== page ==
Originally published in 1935, Frederick Niven’s The Flying Years tells the history of Western Canada from the 1850s to the 1920s as witnessed by Angus Munro, a young Scot forced to emigrate to Canada when his family is evicted from their farm. Working in the isolated setting of Rocky Mountain House, Angus secretly marries a Cree woman, who dies in a measles epidemic while he is on an extended business trip. The discovery, fourteen years later, that his wife had given birth to a boy who was adopted by another Cree family and raised to be “all Indian” confirms Angus’s sympathies toward Aboriginal peoples, and he eventually becomes the Indian Agent on the reserve where his secret son lives. Angus’s ongoing negotiation of both the literal and symbolic roles of “White Father” takes place within the context of questions about race and nation, assimilation and difference, and the future of the Canadian West. Against a background of resource exploitation and western development, the novel queries the place of Aboriginal peoples in this new nation and suggests that progress brings with it a cost.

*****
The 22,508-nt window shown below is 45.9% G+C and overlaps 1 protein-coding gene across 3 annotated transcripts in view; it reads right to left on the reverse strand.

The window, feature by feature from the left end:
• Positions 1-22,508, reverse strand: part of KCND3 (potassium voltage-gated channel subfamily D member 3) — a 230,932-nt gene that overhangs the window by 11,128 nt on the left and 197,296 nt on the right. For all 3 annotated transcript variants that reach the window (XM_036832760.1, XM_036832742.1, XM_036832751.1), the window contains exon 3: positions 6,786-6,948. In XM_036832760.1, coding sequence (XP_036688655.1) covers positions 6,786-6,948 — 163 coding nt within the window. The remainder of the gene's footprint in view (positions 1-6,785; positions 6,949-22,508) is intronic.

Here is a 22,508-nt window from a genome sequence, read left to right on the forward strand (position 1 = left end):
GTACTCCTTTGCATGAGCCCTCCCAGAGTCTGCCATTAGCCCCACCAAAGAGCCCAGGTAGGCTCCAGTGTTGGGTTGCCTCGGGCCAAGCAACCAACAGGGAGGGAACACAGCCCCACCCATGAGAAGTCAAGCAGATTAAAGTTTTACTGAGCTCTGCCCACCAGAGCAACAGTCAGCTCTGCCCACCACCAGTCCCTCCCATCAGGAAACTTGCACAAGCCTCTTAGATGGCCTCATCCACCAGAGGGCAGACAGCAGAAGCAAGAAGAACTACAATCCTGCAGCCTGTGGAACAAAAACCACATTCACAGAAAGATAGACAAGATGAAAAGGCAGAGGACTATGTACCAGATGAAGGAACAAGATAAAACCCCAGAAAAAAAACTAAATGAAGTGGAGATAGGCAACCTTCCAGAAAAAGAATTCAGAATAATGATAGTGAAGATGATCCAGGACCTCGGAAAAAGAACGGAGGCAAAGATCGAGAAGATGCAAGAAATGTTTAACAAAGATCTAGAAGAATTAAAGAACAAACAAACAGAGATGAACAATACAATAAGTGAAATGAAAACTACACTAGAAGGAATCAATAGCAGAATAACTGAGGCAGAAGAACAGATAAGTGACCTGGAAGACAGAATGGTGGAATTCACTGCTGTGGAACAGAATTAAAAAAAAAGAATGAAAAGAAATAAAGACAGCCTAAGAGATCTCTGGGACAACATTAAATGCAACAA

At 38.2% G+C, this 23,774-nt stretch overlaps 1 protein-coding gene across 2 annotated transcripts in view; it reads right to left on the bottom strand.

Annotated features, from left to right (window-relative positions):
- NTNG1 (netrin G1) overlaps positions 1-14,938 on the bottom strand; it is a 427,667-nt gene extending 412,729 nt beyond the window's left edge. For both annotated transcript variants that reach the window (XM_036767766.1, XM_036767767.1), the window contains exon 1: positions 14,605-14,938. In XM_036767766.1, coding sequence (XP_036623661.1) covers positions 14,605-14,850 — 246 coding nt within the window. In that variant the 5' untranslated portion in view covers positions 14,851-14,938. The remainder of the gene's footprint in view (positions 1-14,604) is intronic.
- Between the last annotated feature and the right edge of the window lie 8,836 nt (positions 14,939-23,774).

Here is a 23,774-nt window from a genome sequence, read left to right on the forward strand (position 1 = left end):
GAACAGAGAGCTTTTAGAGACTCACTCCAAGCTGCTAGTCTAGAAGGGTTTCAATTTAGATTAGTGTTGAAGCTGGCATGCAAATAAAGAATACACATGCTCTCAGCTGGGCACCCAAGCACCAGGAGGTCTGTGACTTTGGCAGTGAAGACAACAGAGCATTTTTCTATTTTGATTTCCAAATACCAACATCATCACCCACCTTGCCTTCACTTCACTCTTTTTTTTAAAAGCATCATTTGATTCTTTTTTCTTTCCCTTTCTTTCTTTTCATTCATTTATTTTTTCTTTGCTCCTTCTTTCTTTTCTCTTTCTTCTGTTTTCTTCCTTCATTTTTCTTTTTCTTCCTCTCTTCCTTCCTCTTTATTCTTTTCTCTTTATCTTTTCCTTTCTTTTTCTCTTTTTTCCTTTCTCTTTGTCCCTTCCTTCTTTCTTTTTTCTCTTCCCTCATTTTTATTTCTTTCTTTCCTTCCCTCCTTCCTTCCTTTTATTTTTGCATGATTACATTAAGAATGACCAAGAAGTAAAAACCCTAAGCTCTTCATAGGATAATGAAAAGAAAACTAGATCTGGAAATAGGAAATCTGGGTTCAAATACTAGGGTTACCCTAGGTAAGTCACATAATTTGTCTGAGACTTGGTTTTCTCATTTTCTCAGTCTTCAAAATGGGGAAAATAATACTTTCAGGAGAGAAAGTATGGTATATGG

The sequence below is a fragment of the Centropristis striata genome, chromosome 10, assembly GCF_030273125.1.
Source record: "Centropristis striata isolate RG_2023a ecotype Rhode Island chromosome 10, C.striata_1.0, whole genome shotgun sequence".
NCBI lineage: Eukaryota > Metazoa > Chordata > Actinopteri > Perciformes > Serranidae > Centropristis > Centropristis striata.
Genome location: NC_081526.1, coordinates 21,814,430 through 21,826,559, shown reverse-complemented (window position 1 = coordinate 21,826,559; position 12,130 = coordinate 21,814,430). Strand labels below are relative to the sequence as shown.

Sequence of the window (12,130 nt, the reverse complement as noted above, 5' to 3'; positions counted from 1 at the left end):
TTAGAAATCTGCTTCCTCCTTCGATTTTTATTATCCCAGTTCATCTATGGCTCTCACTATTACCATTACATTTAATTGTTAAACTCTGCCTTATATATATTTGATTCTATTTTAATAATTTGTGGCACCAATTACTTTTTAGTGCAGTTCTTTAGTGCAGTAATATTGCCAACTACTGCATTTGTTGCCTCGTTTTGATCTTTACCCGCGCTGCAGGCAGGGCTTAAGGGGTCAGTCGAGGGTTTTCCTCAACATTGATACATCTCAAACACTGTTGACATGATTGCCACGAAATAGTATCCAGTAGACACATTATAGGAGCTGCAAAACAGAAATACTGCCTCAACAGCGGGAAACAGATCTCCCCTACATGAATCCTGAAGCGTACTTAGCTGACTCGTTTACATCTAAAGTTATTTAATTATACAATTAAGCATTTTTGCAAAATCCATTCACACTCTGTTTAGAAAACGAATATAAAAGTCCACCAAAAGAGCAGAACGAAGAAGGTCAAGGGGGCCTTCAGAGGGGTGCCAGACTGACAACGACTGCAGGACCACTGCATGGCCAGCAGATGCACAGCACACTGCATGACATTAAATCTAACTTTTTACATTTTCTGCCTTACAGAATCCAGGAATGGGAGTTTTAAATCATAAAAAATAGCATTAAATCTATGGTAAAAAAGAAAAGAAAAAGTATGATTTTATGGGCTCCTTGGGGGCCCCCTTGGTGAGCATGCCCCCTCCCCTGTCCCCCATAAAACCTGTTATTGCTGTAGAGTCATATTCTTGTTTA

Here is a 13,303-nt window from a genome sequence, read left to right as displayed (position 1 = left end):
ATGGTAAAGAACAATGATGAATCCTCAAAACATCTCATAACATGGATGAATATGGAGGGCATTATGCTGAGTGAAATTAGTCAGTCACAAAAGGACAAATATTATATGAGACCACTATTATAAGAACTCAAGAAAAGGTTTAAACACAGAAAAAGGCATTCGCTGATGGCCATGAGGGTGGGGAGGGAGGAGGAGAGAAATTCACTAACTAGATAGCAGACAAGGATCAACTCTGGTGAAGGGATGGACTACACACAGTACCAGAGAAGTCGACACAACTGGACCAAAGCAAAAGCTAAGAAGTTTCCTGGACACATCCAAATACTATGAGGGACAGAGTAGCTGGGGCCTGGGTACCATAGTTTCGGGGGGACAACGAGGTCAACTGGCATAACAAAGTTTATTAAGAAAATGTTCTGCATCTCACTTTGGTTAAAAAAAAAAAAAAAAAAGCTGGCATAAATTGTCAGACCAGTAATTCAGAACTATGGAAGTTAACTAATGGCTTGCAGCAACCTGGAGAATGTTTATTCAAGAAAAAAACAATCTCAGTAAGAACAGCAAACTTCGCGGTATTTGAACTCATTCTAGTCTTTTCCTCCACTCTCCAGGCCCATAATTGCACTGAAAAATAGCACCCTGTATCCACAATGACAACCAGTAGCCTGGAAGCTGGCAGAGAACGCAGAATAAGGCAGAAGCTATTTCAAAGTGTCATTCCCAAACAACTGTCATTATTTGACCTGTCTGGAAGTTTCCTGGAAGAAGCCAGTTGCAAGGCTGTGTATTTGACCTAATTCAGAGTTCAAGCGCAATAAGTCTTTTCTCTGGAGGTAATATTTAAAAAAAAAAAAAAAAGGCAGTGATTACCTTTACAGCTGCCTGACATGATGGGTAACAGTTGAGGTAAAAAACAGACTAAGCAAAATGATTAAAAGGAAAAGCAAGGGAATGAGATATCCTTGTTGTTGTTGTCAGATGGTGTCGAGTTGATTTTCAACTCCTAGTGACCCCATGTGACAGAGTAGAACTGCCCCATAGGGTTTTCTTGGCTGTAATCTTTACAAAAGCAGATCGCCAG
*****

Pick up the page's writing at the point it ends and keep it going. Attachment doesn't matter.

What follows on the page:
Alison Calder’s afterword examines the novel’s depiction of the paternalistic relationship between the Canadian government and Aboriginal peoples in Western Canada, and situates the novel in terms of contemporary discussions about race and biology.